To do as you wish, you could use chroot in the /etc/password file in the last field (where the shell is). For example, to make the user have a root of /home/misha, then you would change the final field in /etc/password to be something like:
/usr/bin/chroot /usr/misha /bin/sh
In most implementations (and the GNU version) the shell does not have do be specified because without an argument the default shell is the command.
As PxT suggests, chroot is the approach. However, building a chroot environment can be tricky because commands that a user would normally have access to are not available unless explicitly under the new chroot directory. In other words, you must build a new environment under the new pseudo root file system and provide all commands.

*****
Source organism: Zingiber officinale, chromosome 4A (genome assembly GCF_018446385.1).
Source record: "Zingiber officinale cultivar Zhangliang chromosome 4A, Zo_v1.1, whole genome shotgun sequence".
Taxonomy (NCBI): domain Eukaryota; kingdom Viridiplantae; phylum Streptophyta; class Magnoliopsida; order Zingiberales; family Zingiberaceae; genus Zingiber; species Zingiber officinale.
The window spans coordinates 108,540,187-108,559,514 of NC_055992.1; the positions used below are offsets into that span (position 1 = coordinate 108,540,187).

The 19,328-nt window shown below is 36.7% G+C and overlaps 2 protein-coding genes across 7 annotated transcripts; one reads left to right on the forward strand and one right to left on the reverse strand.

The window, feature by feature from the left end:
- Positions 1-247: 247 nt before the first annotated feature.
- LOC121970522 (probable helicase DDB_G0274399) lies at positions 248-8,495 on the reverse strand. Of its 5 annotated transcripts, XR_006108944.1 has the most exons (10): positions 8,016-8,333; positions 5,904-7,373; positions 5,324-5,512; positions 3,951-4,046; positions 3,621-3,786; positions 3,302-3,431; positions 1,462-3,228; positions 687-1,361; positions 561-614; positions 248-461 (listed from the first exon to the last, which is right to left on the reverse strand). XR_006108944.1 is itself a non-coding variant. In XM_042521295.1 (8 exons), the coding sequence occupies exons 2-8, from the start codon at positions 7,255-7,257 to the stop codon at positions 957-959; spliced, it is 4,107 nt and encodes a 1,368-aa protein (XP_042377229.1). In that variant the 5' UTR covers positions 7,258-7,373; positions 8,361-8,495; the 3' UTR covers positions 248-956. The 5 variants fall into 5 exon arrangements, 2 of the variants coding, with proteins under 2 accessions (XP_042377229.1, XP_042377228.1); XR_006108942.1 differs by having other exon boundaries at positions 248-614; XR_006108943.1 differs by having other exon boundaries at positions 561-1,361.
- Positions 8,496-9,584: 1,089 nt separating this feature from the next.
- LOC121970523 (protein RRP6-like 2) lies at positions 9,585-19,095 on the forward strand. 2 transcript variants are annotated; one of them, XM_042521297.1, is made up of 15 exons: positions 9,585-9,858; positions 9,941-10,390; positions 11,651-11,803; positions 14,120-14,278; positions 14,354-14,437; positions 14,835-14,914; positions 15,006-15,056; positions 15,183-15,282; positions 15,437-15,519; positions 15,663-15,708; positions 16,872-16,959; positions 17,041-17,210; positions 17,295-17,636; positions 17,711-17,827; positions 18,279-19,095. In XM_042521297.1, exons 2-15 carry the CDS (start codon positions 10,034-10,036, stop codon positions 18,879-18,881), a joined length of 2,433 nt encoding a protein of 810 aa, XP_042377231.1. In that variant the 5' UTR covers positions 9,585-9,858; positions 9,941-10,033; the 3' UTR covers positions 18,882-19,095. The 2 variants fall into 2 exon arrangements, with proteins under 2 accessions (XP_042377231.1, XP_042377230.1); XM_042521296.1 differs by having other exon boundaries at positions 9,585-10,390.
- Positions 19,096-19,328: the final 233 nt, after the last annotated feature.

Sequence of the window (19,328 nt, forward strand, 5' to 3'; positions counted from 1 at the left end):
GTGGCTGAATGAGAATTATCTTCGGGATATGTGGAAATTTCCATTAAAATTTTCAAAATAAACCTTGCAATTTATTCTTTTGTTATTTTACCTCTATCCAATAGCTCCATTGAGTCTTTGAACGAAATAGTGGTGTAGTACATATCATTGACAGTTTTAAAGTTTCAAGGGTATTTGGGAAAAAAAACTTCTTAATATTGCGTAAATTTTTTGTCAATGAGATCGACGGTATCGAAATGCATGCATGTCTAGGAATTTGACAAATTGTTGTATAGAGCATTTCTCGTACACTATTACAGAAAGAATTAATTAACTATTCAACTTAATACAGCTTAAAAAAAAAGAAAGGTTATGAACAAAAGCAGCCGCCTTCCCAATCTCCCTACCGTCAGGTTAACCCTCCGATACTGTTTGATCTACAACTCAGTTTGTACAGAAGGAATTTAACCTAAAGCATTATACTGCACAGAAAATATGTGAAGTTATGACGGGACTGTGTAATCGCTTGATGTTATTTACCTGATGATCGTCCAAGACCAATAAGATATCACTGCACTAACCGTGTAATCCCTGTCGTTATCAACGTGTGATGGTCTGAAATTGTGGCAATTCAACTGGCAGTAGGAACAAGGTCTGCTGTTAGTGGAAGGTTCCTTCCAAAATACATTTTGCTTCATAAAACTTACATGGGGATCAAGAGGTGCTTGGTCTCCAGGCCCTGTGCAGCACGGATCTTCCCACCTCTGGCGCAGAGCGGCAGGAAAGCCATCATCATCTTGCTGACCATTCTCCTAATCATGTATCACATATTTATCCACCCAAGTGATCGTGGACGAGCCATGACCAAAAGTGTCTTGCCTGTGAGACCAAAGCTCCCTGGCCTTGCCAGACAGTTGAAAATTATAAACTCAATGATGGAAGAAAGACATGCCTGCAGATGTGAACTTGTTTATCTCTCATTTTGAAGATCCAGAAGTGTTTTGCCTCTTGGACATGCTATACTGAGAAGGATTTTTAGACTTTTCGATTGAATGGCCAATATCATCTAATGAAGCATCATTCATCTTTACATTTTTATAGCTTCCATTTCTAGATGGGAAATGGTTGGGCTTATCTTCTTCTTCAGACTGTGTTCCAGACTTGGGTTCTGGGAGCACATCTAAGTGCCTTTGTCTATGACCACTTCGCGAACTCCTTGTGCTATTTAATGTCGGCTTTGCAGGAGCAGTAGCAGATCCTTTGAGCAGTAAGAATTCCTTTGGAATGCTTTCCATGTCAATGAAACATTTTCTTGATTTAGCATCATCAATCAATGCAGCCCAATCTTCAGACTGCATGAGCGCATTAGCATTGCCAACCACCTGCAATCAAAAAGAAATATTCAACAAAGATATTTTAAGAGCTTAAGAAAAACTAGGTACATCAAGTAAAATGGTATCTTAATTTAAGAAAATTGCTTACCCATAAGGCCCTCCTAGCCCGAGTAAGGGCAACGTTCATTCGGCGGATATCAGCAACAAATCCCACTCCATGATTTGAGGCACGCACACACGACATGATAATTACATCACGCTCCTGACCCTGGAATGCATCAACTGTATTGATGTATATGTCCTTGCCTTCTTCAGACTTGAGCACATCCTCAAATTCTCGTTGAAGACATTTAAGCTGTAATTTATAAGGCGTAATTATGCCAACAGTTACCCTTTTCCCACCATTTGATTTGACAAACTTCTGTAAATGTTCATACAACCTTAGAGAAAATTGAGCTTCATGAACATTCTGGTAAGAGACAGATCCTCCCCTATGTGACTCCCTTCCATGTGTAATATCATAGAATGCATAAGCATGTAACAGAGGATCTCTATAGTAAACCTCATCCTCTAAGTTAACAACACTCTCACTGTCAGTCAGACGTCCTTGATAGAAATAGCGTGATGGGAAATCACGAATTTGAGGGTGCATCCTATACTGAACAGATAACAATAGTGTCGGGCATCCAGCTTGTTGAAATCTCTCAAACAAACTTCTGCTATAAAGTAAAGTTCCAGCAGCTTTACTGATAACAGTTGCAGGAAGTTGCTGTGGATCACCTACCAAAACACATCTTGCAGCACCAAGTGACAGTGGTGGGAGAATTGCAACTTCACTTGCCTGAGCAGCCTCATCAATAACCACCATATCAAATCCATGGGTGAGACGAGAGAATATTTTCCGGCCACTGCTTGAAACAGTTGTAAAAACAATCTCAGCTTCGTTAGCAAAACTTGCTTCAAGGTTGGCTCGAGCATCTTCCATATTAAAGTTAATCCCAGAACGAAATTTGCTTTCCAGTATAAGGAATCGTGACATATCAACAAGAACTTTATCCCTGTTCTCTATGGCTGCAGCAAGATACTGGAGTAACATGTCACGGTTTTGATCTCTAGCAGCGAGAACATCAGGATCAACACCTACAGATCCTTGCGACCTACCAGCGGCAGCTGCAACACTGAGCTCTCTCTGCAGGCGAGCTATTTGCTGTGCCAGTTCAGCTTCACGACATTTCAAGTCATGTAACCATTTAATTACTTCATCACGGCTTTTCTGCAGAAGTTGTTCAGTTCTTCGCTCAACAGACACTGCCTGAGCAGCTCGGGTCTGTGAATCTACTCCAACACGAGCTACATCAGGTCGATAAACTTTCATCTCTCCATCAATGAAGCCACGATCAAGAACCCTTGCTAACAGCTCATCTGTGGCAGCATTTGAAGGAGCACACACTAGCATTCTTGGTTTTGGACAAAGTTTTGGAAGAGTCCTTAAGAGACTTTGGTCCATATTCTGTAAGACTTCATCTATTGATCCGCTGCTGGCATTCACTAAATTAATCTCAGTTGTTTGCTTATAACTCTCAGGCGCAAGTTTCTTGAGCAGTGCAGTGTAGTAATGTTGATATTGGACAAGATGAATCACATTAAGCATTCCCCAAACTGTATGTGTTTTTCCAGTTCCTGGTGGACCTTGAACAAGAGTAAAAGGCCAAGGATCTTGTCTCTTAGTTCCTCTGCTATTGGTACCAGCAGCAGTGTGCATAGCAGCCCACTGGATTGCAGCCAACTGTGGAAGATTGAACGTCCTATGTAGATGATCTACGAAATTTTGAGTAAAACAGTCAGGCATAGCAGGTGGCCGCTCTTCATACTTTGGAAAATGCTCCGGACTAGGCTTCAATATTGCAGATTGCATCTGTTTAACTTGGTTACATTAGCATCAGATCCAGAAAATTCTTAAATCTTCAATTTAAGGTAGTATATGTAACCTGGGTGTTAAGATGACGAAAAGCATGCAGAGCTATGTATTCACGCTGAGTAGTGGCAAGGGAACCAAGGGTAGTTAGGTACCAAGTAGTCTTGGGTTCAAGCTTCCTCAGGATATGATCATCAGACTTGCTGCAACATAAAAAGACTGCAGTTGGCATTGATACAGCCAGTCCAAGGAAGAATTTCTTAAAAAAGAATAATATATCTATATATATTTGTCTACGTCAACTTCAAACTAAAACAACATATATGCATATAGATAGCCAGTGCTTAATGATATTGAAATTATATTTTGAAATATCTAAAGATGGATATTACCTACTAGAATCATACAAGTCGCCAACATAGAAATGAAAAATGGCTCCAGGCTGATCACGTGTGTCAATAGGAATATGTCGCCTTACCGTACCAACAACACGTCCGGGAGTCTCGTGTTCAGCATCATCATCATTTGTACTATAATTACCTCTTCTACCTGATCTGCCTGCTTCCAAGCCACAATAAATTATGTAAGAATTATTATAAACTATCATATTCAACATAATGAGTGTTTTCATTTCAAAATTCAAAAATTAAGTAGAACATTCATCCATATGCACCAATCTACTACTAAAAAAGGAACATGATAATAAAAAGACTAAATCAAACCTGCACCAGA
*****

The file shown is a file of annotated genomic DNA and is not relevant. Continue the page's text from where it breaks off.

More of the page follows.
This could be difficult for newbies, but it can be done I suggest reading the chroot manpage and supporting documents carefully.